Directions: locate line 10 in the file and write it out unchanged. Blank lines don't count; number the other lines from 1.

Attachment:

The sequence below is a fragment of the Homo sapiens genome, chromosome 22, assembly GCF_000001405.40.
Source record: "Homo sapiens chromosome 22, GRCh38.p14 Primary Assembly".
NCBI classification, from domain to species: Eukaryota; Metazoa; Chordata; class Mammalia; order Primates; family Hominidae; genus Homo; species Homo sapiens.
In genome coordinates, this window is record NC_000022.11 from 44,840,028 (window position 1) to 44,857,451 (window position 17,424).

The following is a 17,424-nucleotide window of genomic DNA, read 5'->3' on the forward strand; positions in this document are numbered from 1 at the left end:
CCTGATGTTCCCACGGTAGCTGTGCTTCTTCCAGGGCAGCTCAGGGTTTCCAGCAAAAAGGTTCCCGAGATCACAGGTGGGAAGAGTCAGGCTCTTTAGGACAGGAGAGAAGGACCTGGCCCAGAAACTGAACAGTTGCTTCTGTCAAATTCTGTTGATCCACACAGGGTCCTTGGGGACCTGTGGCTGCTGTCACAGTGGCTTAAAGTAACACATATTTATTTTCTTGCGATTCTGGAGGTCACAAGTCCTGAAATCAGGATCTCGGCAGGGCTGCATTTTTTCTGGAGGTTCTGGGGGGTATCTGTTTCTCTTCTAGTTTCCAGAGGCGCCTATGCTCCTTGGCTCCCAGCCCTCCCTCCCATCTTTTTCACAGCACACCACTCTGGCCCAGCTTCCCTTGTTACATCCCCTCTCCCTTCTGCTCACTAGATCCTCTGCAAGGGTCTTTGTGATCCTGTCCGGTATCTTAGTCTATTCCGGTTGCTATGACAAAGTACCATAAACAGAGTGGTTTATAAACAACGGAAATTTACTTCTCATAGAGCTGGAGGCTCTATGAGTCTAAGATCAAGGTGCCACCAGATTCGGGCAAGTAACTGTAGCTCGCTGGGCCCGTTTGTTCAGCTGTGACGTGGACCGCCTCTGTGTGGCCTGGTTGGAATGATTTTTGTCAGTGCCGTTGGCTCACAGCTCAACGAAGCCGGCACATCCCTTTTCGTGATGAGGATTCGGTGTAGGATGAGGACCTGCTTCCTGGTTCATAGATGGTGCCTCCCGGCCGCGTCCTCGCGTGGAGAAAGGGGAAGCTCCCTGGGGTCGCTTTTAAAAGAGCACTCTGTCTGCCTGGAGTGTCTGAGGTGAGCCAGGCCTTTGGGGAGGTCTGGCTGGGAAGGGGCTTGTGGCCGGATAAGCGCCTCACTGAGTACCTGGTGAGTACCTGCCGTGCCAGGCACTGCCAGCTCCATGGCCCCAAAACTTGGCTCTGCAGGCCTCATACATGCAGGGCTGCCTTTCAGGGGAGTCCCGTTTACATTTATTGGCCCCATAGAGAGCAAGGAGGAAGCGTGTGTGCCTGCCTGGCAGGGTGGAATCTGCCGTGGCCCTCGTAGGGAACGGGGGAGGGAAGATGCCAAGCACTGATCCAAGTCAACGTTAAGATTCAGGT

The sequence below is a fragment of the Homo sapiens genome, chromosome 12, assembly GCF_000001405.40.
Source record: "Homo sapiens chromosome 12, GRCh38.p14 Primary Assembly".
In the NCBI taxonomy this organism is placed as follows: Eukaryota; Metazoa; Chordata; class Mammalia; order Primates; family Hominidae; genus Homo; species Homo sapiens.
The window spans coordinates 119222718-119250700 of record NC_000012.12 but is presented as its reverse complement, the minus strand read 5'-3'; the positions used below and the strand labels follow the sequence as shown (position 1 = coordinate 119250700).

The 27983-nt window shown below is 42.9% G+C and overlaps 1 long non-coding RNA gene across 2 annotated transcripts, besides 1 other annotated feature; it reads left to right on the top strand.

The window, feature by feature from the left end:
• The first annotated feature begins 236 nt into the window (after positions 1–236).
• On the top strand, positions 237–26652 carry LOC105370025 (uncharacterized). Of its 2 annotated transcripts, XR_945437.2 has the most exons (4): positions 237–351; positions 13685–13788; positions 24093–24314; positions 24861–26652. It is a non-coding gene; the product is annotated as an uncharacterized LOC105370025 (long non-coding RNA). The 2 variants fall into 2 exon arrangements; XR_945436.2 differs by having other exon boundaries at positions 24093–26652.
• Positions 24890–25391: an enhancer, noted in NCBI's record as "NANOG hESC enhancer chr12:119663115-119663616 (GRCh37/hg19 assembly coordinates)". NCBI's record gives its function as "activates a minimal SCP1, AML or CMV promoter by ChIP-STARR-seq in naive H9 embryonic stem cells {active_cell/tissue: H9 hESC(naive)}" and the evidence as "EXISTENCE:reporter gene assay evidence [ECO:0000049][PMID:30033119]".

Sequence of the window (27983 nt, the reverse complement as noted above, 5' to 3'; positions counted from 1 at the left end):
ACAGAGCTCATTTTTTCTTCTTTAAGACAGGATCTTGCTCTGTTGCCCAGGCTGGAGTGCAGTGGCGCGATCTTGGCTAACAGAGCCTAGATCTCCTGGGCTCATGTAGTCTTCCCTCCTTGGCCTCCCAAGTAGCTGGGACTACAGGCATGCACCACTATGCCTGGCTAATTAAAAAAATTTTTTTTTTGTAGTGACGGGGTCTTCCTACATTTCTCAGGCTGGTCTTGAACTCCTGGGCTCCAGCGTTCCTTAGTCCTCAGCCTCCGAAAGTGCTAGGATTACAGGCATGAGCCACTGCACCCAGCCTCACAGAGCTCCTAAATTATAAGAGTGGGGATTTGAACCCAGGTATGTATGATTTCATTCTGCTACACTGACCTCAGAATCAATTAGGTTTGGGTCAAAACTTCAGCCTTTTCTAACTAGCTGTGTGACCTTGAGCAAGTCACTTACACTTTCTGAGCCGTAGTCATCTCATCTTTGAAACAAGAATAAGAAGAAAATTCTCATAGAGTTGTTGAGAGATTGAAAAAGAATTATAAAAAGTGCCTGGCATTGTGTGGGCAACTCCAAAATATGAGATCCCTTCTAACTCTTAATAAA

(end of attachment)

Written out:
The window spans coordinates 119222718-119250700 of record NC_000012.12 but is presented as its reverse complement, the minus strand read 5'-3'; the positions used below and the strand labels follow the sequence as shown (position 1 = coordinate 119250700).